Questions remain about mayor's plan to house Denver's homeless
Residents still have questions about a major part of Mayor Mike Johnston's plan to shelter 1,000 people this year.
Why it matters: The mayor has been trying to secure public support for his proposal to get Denverites out of homeless encampments by housing them in 11 micro-communities across the city.
What's happening: At multiple town halls throughout the city over the past three months, residents have voiced concerns about safety, who would be allowed to live in the communities and whether the public would get a final say on their locations.
State of play: Johnston's pitch is that Denver's homelessness crisis won't be solved if the city continues pursuing the same strategy and fails to provide adequate, dignified shelter and resources to keep people off the streets.
Yes, but: Residents in Holly Hills, an unincorporated area in Arapahoe County surrounded by Denver, are working together to oppose a proposed site nearby after feeling frustrated and fearful about the plans.
Context: The criteria for choosing sites included proximity to transit and schools, access to utilities and zoning and permitting standards, the mayor's office outlined.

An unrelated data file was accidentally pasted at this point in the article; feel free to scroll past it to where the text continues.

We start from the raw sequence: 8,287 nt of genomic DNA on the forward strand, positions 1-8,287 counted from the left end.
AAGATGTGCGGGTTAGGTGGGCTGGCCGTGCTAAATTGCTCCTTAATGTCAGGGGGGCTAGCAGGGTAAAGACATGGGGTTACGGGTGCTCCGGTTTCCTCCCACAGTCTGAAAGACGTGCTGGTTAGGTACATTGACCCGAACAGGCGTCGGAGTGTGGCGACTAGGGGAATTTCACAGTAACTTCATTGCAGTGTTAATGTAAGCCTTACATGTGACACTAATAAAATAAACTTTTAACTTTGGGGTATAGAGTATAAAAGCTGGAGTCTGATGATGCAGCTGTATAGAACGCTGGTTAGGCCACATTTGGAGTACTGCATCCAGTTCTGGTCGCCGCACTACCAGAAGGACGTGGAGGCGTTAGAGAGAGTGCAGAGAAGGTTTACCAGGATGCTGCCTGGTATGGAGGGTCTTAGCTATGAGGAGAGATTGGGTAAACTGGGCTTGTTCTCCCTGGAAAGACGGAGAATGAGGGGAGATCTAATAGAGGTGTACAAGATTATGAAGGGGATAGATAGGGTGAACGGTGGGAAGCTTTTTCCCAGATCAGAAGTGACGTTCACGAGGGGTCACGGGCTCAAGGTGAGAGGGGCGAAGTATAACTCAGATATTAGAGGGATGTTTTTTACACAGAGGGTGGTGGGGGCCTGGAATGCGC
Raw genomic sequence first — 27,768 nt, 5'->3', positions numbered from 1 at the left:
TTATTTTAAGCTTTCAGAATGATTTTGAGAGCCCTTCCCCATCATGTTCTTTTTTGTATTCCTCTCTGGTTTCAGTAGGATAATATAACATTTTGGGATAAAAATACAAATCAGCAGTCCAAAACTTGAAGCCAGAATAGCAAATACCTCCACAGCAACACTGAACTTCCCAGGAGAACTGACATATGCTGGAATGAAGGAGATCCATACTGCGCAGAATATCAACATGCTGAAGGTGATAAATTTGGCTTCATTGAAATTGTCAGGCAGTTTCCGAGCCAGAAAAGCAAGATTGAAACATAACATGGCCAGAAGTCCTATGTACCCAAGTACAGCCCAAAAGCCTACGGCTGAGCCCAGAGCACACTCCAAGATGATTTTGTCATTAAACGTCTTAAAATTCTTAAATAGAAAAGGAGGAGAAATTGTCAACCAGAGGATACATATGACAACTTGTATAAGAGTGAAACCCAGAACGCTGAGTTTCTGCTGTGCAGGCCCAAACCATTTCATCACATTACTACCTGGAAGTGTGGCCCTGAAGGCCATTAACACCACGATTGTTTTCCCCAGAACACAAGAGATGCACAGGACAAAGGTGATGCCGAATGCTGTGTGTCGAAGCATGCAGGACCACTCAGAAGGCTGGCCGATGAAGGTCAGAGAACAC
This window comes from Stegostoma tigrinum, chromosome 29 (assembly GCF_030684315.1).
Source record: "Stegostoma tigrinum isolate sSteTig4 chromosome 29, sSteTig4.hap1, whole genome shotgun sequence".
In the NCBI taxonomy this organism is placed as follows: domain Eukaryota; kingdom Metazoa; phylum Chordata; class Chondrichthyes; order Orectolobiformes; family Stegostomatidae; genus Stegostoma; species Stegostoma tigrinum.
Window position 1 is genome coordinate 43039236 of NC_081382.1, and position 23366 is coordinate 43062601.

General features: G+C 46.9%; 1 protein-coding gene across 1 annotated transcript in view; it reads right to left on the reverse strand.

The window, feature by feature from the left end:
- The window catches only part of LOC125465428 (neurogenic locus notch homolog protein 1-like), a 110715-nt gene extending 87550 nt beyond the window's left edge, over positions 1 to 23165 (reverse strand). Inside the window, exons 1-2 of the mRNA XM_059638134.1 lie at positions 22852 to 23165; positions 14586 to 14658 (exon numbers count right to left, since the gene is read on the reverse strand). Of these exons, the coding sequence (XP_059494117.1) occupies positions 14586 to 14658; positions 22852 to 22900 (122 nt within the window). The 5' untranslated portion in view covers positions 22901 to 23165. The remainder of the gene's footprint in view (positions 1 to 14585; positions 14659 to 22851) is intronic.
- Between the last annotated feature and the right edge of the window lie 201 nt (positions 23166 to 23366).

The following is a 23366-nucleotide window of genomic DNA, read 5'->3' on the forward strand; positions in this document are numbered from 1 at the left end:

- Communities would be staffed 24/7, have rules and requirements for residents, and would house between 40 to 100 people depending on the lot size.
Zoom in: At a town hall last week in downtown council District 10, where the city is considering locating two micro-communities, neighbors including Paula Friedland questioned why their neighborhood was under consideration for multiple sites instead of just one.
- The mayor told the more than 100 attendees that the area has the city's largest concentration of people experiencing homelessness, with an estimated 800 unhoused people.
But, but, but: Others in attendance last week expressed support for the idea, saying they wanted to figure out a way to make it work.
- Bobbi Walker, a local business owner, told Axios she felt heard by the mayor during the meeting but wants a strong vetting process for those living in the communities before she can fully support the idea.
What's next: The mayor's administration says it will consider public feedback from the town halls before making a final decision on sites and that more informational meetings will follow once the permitting process begins
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